Rams and wethers in feedlots or on high-grain rations are most often affected by urinary calculi, but the condition can occur in sheep on succulent pastures or on grain stubble. Rations high in phosphorus or rations with a phosphorus-calcium imbalance are most often associated with a high incidence of urinary calculi in feedlot lambs.
Urinary calculi occurs when salts that are normally excreted in the urine precipitate and form stones. The stones then lodge in the kidney, ureters, bladder, or urethra. Generally, affected animals stand with an arched back and strain to pass urine. An animal may kick at its belly, prefer to lie down, and become dull and disinterested in feed or water.
Preventing the disease by proper management is essential because treatment often is ineffective. Sheep must have a clean, constant source of water. Avoid excess phosphorus in the ration. When high-concentrate rations (which are high in phosphorus) are fed, feed-grade limestone can be added to the ration to increase the calcium level above the phosphorus level.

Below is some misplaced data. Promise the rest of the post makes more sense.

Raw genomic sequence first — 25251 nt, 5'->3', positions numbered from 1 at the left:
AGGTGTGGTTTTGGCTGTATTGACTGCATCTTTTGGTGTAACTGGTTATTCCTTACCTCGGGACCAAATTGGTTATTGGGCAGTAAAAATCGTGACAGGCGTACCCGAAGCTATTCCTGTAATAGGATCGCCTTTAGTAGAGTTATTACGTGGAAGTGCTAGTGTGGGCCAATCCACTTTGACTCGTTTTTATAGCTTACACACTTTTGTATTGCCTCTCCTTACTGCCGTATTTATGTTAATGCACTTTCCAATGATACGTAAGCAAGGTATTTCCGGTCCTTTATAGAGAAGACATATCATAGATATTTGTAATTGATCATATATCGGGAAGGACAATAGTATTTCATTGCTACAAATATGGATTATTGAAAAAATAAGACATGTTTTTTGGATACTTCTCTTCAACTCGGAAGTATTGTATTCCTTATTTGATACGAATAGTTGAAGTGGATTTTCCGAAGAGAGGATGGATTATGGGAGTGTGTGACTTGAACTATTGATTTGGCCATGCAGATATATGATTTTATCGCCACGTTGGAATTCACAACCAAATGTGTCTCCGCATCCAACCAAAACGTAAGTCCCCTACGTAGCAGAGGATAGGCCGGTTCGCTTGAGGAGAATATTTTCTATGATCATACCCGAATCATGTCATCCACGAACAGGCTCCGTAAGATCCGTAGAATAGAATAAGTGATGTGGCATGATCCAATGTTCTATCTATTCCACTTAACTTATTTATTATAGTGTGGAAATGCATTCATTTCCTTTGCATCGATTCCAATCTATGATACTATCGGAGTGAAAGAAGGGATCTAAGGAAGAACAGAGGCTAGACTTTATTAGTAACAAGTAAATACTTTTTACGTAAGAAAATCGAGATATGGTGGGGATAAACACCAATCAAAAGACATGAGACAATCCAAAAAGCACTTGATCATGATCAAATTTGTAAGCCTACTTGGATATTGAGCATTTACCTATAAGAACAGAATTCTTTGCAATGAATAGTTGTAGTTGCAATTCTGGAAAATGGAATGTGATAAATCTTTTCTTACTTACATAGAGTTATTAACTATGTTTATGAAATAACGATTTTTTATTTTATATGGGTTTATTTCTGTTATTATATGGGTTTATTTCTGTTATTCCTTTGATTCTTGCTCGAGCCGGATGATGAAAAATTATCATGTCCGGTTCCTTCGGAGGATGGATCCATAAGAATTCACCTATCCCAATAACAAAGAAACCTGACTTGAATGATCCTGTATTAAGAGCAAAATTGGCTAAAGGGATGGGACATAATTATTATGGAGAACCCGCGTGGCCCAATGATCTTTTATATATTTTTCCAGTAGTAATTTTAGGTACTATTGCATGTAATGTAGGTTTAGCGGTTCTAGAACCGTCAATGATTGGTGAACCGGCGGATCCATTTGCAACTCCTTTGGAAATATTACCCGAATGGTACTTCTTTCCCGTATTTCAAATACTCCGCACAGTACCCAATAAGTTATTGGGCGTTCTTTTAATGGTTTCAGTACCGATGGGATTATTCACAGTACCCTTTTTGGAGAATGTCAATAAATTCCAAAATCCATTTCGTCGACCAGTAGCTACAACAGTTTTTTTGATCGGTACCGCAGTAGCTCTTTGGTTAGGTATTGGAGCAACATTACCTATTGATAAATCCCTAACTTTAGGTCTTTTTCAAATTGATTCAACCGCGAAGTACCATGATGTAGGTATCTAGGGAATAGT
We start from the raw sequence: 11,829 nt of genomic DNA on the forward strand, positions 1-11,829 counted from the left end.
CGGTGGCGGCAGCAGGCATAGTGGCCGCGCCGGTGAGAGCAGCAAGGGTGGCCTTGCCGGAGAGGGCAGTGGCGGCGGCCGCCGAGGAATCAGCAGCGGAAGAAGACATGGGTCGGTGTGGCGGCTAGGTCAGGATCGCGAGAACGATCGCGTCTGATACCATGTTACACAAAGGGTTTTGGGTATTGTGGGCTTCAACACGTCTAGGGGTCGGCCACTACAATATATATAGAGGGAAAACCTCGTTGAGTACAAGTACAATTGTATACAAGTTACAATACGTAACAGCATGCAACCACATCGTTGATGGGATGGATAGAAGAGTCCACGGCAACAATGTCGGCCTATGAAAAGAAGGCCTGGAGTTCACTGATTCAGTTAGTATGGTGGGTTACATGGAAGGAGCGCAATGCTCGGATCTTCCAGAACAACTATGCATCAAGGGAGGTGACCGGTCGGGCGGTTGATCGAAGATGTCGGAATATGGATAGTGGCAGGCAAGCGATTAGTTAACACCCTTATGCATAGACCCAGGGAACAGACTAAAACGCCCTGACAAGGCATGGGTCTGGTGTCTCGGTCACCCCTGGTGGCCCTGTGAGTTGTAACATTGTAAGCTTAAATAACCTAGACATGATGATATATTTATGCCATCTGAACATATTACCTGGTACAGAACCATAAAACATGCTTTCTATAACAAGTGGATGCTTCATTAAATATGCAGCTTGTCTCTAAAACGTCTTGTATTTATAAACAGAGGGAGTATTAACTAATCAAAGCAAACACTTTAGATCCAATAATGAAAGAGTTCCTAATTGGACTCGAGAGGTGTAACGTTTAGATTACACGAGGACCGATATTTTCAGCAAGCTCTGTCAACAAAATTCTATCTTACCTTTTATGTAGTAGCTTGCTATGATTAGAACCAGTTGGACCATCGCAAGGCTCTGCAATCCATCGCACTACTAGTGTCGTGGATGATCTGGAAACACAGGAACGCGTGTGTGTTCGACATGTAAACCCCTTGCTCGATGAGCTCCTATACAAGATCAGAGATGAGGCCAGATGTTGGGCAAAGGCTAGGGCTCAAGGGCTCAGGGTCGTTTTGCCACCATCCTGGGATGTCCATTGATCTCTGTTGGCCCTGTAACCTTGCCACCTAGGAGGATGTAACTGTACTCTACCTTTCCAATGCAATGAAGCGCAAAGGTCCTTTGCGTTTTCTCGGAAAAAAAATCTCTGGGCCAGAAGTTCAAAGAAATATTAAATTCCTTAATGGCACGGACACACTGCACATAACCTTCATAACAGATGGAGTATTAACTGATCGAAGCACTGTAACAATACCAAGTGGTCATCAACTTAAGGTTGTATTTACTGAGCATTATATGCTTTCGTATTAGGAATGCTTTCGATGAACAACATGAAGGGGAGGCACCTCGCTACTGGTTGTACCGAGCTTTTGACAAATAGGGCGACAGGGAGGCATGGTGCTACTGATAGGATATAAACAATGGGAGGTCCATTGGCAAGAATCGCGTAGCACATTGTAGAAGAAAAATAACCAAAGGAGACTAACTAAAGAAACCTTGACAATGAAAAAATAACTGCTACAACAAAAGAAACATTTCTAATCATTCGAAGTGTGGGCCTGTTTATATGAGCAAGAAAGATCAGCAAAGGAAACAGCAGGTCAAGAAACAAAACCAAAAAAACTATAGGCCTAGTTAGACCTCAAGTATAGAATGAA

Adding ammonium chloride to a ration at the rate of 0.5 percent (8 to 10 pounds per ton), or about 0.25 ounces per head per day, is one of the most effective methods of controlling urinary calculi. Ammonium chloride can be included in pelleted or ground concentrate rations during the entire feeding period, but it cannot be effectively mixed with whole-grain rations because it settles out and is not consumed. Ammonium chloride also can be used as a drench for affected animals. Use up to 1.5 ounces per head, but administer only once at that level. Smooth-muscle relaxants may aid in passage of lodged calculi stones. Calculi also can be removed by surgery, but this is not practical for commercial sheep.